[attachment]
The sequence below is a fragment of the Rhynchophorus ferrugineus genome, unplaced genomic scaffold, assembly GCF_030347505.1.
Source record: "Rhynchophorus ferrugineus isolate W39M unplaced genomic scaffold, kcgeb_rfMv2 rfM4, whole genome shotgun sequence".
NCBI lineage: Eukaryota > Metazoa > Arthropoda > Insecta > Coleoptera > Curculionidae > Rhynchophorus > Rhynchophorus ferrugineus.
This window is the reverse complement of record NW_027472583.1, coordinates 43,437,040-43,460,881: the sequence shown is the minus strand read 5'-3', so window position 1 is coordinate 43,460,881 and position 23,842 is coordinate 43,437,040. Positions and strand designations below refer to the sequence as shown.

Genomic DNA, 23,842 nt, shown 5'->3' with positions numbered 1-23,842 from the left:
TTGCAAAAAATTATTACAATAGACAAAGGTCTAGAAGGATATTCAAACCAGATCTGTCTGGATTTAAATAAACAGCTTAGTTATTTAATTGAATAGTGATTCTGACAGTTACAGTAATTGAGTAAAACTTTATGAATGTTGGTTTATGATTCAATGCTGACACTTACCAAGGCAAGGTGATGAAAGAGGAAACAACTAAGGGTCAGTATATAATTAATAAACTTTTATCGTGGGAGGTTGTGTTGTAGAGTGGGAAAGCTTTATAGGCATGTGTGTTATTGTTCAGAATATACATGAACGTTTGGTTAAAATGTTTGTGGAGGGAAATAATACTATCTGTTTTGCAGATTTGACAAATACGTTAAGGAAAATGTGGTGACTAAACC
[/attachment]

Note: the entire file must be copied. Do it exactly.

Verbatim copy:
The sequence below is a fragment of the Rhynchophorus ferrugineus genome, unplaced genomic scaffold, assembly GCF_030347505.1.
Source record: "Rhynchophorus ferrugineus isolate W39M unplaced genomic scaffold, kcgeb_rfMv2 rfM4, whole genome shotgun sequence".
NCBI lineage: Eukaryota > Metazoa > Arthropoda > Insecta > Coleoptera > Curculionidae > Rhynchophorus > Rhynchophorus ferrugineus.
This window is the reverse complement of record NW_027472583.1, coordinates 43,437,040-43,460,881: the sequence shown is the minus strand read 5'-3', so window position 1 is coordinate 43,460,881 and position 23,842 is coordinate 43,437,040. Positions and strand designations below refer to the sequence as shown.

Genomic DNA, 23,842 nt, shown 5'->3' with positions numbered 1-23,842 from the left:
TTGCAAAAAATTATTACAATAGACAAAGGTCTAGAAGGATATTCAAACCAGATCTGTCTGGATTTAAATAAACAGCTTAGTTATTTAATTGAATAGTGATTCTGACAGTTACAGTAATTGAGTAAAACTTTATGAATGTTGGTTTATGATTCAATGCTGACACTTACCAAGGCAAGGTGATGAAAGAGGAAACAACTAAGGGTCAGTATATAATTAATAAACTTTTATCGTGGGAGGTTGTGTTGTAGAGTGGGAAAGCTTTATAGGCATGTGTGTTATTGTTCAGAATATACATGAACGTTTGGTTAAAATGTTTGTGGAGGGAAATAATACTATCTGTTTTGCAGATTTGACAAATACGTTAAGGAAAATGTGGTGACTAAACC